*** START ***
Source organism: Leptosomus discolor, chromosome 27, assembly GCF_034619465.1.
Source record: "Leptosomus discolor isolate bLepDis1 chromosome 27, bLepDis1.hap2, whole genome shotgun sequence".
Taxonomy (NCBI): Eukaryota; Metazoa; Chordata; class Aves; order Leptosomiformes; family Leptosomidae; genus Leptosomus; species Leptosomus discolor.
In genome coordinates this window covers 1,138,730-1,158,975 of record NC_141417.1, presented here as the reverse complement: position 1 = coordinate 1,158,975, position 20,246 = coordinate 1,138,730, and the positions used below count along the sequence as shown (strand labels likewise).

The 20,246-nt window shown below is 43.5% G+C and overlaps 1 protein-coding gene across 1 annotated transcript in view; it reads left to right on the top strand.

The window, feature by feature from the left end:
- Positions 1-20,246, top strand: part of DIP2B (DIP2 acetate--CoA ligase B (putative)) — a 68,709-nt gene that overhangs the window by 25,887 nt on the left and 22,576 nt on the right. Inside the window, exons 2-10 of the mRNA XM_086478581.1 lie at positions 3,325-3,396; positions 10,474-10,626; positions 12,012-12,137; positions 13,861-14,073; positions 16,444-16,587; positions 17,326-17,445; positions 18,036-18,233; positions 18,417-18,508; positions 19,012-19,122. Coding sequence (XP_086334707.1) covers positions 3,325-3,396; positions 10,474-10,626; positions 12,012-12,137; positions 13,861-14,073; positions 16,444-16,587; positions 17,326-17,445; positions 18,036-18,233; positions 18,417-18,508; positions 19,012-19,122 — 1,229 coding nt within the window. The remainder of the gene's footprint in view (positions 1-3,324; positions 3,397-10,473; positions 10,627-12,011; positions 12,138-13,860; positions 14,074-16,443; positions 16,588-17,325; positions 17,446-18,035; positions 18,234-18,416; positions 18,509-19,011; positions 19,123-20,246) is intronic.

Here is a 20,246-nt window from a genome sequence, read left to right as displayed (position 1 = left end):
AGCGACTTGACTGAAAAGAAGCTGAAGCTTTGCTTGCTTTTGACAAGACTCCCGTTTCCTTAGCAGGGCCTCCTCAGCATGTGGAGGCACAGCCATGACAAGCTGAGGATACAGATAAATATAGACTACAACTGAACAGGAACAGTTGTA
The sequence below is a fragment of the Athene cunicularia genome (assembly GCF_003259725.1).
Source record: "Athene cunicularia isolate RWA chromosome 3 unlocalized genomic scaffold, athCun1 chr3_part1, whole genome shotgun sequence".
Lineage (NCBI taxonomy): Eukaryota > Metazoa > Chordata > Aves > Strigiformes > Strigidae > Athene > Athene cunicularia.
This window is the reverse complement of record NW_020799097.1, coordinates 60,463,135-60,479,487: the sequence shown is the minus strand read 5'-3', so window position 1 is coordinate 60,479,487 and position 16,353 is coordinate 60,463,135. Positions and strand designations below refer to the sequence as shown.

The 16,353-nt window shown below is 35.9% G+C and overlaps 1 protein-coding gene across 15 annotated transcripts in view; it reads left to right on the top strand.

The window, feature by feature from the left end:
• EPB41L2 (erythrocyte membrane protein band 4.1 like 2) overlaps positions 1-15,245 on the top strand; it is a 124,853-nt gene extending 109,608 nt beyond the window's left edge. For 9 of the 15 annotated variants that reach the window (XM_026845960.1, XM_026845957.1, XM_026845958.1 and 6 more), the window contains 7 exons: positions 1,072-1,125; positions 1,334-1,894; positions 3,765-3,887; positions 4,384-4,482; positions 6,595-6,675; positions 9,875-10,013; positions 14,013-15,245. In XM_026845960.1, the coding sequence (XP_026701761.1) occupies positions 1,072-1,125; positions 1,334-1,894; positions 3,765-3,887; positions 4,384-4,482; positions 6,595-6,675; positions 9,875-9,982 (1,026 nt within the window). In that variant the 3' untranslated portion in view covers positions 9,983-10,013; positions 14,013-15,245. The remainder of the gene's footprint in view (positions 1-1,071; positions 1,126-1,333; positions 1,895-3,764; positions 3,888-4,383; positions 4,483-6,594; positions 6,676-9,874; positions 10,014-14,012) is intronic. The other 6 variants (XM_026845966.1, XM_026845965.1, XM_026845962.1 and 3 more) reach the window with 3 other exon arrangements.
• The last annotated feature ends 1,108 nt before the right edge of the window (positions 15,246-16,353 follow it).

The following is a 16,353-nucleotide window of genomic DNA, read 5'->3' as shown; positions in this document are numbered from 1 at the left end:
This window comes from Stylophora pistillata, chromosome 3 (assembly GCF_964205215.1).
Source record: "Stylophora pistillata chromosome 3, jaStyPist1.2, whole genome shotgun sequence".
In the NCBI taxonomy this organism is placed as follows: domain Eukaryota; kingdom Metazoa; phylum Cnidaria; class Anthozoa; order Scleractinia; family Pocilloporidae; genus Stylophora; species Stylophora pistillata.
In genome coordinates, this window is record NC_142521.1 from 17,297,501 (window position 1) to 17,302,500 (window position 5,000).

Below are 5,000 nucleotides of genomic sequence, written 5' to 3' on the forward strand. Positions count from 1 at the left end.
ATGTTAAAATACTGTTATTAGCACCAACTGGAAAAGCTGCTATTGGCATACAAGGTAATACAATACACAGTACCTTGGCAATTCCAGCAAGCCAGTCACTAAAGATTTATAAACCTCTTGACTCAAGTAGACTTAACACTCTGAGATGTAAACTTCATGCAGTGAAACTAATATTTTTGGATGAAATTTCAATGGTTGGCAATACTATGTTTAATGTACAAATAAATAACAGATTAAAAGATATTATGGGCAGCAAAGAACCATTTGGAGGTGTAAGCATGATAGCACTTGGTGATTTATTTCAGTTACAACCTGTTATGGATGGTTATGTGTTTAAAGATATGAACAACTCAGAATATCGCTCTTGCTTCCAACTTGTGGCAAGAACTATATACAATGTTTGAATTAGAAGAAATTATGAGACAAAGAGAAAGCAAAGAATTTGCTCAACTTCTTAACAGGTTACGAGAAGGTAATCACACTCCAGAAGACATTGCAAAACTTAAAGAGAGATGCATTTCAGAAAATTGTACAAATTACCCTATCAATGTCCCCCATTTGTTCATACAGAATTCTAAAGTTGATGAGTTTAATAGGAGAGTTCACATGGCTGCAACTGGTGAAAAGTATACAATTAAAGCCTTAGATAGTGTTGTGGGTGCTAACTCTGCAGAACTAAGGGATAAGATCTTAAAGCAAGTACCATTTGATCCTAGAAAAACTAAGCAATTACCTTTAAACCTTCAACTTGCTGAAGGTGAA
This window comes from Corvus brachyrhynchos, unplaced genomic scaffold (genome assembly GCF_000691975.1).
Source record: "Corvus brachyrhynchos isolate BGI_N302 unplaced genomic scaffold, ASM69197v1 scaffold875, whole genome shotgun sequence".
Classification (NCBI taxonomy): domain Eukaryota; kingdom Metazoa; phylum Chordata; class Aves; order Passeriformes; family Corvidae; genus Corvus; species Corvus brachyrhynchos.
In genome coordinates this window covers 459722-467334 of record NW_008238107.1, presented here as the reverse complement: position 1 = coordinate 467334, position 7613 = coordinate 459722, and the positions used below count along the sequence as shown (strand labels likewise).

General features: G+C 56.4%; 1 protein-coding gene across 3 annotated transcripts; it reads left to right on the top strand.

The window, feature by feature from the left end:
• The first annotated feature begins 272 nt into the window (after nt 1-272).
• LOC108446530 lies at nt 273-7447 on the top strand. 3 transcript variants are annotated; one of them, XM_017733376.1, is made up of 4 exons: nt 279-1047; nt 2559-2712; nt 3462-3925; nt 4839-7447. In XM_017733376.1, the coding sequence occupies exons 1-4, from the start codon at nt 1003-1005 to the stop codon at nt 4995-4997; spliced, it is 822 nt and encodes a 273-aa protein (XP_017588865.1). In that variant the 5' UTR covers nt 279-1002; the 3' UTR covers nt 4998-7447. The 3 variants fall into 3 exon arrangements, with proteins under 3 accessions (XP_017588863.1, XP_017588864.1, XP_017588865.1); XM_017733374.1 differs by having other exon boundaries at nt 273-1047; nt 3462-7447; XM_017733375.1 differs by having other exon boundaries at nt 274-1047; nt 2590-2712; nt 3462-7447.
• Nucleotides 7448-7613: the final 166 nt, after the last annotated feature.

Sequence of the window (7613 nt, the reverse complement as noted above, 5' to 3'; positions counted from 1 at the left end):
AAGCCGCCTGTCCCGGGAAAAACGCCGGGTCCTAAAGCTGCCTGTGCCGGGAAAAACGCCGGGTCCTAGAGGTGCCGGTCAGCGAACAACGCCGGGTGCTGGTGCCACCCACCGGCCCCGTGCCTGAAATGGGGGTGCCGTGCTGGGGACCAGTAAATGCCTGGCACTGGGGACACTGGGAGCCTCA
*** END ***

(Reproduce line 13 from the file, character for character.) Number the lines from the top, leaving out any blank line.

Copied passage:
This window is the reverse complement of record NW_020799097.1, coordinates 60,463,135-60,479,487: the sequence shown is the minus strand read 5'-3', so window position 1 is coordinate 60,479,487 and position 16,353 is coordinate 60,463,135. Positions and strand designations below refer to the sequence as shown.